Expect specific action on Pak. this week, says U.S.
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Some specific actions on Pakistan, which is in the cross hairs of U.S. President Donald Trump for sheltering terrorists, could be expected in the next one or two days, the White House said on Tuesday.
Mr. Trump had criticised Pakistan in a harshly worded Twitter post on January 1, which several commentators in the U.S. fear could be counterproductive to America’s military operations in Afghanistan.
Multiple statements emerging from the Trump administration on Tuesday kept the pressure up on Pakistan, even as the President himself fired fresh Twitter salvoes against Iran, North Korea and Palestine.
U.S. Permanent Representative to United Nations Nikki Haley said Pakistan had “played a double game for years”. “They work with us at times, and they also harbour the terrorists that attack our troops in Afghanistan,Pakistan,” she said in New York.
“[O]ur goal is that we know that they can do more to stop terrorism, and we want them to do that. That seems pretty simple. In terms of specific actions, I think you’ll see some more details come out on that in the next 24 to 48 hours,” White House Press Secretary Sarah Sanders said during the daily briefing. “The President is simply following through on a commitment that he made, because this is a President that does what he says he’s going to do. We know that Pakistan can do more to fight terrorism, and we want them to step up and do that,” she said.
The administration has already withheld military aid of $255 million in August, which is technically still available to Pakistan, conditionally. That could be withdrawn entirely. A decision on $400 million in Coalition Support Fund — reimbursement of expenses to Pakistan related to Afghan war — for the year 2017 is also pending. This money could be given only if the administration certifies that Pakistan has taken adequate action against the Haqqani Network.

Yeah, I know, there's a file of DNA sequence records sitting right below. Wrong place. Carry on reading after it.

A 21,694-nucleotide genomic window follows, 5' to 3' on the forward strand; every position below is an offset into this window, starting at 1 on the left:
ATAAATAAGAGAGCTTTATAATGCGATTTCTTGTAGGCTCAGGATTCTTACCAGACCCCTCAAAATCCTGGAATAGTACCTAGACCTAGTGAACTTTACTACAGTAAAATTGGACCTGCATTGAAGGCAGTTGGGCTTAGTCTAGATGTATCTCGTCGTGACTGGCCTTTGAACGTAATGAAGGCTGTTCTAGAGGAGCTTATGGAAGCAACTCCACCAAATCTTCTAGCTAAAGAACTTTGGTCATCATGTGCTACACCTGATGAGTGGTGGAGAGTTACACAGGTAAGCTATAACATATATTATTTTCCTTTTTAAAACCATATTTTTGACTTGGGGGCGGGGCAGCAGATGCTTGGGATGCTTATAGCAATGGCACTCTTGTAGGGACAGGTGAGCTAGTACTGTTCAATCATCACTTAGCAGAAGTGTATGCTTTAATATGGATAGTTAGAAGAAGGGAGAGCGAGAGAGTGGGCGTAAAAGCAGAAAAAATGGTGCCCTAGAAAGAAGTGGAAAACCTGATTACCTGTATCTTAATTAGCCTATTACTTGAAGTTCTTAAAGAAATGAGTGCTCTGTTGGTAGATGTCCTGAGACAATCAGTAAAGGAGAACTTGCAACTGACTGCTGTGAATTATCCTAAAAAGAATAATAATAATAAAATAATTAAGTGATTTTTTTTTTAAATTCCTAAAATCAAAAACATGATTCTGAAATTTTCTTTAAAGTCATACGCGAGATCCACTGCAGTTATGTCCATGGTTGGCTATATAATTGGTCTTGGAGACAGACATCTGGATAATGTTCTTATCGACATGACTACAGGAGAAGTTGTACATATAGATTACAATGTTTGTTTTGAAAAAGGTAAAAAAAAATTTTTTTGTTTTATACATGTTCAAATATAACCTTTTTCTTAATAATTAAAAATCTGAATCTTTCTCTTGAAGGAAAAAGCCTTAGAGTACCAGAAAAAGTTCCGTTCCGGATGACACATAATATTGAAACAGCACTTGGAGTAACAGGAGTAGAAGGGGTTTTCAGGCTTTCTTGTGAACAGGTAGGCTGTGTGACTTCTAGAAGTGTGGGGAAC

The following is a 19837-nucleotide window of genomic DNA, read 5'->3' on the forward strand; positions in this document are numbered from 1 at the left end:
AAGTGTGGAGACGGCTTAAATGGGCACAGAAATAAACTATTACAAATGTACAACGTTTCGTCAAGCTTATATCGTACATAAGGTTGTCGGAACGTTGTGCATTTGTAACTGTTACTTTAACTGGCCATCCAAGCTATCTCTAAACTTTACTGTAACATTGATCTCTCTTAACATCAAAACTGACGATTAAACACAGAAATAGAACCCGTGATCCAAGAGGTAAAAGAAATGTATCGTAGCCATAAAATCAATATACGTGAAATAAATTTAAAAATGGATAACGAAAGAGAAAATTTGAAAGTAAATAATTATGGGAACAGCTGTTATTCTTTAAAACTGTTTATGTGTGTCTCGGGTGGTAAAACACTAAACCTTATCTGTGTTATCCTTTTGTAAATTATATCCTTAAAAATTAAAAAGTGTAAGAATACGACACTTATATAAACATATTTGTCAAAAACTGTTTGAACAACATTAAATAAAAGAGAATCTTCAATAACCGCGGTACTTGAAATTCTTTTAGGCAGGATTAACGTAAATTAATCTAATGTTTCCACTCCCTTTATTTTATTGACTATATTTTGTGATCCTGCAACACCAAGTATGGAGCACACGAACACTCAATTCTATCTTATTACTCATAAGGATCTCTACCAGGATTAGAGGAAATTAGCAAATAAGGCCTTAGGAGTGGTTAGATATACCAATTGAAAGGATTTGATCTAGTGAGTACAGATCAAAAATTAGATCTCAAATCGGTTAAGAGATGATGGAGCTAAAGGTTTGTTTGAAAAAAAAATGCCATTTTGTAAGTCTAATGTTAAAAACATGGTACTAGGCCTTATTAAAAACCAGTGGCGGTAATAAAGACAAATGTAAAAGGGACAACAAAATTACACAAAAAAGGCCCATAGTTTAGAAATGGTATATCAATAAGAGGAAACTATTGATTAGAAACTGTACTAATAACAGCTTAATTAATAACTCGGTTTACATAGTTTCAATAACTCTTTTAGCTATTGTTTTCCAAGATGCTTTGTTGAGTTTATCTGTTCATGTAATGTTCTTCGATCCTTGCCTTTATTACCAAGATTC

State Department spokesperson Heather Nauert said Pakistan was “an important partner”. “We have a lot of issues in that region. Pakistan knows that, we all know that, and we try to work carefully together on some of those issues, but Pakistan — I don’t want to say that Pakistan can do more, but Pakistan knows what it needs to do.”
Continuation of Obama policy
Mr. Trump’s tweet does not indicate a shift in policy, as the previous Obama administration had come to same conclusion about Pakistan, while the undiplomatic rhetoric could backfire, said several experts who spoke to The Hindu.
“In actual terms, the policy does not appear to have substantially changed. In its final years, the (Barack) Obama administration followed through on cuts in military and economic aid when they were unsatisfied with the degree of cooperation coming from Islamabad, particularly in targeting militant organisations. This was meant to send a signal of divergent interests. The difference is that the current administration has amplified the signal with a sweeping incendiary statements and antagonistic rhetoric that is likely counterproductive,” said Sameer Lalwani, co-director of the South Asia Program at the Stimson Center
“The reality is that despite all the attention to this Trump tweet, he was largely saying things he’s already said before. So the tweet itself doesn’t represent much that’s new. That said, the tweet was clearly telegraphing the White House’s intention to suspend aid, and this is an administration that appears much more determined than its predecessor to follow through on threats to cut aid,” said Michael Kugelman, Asia Program Deputy Director at the Woodrow Wilson Center.